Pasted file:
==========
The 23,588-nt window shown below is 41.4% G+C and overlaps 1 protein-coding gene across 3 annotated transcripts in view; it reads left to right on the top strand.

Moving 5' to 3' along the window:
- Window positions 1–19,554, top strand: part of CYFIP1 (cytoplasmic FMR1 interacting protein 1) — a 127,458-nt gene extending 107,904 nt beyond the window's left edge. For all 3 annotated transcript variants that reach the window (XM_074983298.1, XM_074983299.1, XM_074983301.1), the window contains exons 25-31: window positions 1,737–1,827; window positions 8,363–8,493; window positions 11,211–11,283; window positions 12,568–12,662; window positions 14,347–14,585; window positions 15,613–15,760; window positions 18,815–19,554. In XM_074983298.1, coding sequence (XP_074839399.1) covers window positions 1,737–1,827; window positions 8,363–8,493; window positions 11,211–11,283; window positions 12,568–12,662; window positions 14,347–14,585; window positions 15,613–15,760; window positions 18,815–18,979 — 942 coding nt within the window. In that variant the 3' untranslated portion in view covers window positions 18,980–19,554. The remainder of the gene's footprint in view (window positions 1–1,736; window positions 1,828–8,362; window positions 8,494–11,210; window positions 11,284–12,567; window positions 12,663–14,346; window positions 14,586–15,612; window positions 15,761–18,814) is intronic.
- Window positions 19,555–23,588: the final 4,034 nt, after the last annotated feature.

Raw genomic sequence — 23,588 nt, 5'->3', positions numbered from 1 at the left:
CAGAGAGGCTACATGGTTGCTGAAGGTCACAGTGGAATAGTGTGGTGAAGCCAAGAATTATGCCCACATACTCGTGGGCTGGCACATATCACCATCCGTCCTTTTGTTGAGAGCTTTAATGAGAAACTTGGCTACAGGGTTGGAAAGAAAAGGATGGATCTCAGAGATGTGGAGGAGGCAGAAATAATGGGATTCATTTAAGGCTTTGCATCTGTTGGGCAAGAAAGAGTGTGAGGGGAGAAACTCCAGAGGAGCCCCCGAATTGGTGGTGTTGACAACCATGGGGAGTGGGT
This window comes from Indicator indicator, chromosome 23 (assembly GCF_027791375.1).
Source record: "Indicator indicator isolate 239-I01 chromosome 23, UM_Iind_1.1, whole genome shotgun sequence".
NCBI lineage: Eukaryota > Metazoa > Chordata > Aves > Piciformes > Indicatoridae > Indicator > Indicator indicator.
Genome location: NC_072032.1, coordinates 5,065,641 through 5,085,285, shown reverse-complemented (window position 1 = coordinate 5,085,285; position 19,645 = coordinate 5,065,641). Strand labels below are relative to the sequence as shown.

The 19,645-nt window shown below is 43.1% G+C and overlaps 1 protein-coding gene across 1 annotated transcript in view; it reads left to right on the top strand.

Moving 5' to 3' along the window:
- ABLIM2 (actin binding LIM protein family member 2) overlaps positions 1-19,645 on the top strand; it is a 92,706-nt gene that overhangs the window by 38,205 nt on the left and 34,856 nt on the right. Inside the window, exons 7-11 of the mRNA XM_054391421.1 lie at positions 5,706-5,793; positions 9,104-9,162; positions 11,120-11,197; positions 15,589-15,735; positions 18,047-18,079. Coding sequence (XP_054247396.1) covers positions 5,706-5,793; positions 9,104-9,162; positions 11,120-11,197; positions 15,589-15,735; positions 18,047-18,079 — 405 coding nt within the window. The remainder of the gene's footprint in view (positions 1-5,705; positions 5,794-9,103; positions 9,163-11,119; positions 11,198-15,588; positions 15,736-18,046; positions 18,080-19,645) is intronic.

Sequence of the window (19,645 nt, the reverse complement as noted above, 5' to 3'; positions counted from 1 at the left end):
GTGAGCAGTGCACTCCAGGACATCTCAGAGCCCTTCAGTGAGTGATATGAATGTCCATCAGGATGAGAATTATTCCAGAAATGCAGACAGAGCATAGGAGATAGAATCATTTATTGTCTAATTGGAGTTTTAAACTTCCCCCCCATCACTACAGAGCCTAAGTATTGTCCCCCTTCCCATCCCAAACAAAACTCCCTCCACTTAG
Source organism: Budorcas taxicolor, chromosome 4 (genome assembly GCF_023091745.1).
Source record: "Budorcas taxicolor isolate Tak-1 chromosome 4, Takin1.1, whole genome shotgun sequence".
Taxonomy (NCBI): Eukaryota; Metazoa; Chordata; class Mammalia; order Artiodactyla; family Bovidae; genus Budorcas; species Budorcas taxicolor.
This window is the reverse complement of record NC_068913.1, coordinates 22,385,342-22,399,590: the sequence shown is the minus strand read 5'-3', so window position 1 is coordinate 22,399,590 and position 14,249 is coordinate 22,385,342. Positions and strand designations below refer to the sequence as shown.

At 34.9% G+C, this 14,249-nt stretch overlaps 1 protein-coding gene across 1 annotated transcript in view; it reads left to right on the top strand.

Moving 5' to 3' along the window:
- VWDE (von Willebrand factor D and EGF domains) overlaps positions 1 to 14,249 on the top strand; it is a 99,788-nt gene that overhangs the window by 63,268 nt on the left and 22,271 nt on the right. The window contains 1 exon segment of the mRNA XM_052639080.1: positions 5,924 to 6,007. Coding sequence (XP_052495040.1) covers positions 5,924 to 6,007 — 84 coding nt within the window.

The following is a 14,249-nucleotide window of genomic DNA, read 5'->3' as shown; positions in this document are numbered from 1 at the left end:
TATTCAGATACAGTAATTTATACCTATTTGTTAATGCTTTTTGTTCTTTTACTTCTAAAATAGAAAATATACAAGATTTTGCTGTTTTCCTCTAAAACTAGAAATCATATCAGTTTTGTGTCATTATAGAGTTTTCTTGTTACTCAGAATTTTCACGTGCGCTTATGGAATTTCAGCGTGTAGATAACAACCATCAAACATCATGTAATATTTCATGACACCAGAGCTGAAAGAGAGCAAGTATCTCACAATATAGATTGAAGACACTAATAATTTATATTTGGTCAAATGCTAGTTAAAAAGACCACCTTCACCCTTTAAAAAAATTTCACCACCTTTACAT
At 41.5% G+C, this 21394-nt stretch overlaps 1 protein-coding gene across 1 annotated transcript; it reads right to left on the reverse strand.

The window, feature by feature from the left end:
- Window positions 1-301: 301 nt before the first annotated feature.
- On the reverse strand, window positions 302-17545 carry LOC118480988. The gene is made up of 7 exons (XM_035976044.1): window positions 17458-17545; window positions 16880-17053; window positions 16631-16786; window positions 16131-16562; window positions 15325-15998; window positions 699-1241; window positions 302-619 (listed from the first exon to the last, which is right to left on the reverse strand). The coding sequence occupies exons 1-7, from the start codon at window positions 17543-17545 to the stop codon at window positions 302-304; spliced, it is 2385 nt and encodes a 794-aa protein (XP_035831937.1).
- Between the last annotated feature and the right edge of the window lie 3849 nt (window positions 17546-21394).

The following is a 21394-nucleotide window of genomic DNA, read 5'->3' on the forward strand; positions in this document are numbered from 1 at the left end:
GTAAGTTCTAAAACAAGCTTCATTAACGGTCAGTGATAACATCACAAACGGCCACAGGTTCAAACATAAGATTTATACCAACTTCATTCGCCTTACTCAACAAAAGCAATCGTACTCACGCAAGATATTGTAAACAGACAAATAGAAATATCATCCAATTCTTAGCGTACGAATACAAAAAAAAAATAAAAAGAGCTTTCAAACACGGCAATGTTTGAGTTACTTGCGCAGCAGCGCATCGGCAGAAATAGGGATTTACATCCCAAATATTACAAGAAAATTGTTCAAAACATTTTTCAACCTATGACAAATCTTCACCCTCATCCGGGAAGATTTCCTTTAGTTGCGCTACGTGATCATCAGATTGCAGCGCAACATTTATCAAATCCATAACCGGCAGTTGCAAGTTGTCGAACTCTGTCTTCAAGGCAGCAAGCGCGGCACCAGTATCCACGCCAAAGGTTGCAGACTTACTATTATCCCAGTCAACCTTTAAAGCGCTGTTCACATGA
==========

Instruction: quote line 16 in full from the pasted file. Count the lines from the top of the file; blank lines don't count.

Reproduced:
Source organism: Budorcas taxicolor, chromosome 4 (genome assembly GCF_023091745.1).